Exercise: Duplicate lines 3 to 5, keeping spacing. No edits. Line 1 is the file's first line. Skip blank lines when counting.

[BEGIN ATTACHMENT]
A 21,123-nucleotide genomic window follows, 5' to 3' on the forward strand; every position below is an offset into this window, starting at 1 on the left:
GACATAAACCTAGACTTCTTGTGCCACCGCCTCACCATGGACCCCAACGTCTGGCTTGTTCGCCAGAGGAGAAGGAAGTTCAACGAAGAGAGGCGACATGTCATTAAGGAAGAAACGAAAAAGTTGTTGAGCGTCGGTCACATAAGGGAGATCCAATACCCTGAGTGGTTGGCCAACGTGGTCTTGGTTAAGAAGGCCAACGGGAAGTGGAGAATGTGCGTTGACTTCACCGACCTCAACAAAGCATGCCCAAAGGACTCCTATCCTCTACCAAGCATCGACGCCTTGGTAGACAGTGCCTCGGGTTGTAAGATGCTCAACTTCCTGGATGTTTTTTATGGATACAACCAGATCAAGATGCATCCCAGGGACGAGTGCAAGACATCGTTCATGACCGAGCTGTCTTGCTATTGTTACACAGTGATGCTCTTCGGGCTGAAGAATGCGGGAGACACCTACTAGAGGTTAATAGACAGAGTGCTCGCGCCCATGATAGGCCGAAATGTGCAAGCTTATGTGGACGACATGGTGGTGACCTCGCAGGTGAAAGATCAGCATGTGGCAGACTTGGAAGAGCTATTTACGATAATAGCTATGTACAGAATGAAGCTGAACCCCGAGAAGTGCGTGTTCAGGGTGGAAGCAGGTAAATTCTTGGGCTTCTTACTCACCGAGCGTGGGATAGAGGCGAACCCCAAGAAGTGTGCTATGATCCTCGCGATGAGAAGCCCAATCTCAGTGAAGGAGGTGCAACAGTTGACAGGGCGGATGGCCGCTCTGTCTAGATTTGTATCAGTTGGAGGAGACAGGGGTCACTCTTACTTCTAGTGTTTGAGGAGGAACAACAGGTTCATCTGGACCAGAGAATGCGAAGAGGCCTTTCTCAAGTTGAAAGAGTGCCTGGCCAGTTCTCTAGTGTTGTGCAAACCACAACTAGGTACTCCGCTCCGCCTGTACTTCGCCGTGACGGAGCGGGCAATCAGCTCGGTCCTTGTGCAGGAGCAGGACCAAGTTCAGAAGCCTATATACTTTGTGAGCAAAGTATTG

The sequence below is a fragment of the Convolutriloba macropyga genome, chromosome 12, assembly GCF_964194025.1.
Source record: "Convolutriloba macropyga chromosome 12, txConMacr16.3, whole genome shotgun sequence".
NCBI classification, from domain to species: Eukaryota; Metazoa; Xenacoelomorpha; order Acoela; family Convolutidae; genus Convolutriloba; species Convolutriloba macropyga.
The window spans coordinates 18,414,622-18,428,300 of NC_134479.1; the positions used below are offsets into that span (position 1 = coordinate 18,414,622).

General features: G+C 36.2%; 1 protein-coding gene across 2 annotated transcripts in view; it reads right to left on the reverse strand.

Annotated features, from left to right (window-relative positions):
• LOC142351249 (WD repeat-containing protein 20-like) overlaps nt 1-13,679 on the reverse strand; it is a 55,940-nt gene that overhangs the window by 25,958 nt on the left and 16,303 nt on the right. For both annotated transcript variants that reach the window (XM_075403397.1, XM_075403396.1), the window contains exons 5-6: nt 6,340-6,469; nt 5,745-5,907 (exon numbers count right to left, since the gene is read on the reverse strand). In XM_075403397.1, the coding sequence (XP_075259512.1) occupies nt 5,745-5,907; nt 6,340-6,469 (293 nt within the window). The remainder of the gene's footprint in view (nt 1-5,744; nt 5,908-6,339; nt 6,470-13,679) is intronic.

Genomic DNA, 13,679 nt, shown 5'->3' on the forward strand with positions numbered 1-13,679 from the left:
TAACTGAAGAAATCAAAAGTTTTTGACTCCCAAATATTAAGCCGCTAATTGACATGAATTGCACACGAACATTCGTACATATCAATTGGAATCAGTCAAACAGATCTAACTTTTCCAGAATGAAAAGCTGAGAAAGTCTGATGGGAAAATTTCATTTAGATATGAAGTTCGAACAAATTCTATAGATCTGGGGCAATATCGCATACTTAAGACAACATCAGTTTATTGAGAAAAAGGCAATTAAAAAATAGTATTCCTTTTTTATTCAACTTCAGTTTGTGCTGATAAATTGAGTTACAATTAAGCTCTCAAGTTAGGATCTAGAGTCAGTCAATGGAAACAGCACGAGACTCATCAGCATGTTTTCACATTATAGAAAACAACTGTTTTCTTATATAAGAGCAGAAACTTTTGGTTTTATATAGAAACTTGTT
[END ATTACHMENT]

The sequence below is a fragment of the Convolutriloba macropyga genome, chromosome 12, assembly GCF_964194025.1.
Source record: "Convolutriloba macropyga chromosome 12, txConMacr16.3, whole genome shotgun sequence".
NCBI classification, from domain to species: Eukaryota; Metazoa; Xenacoelomorpha; order Acoela; family Convolutidae; genus Convolutriloba; species Convolutriloba macropyga.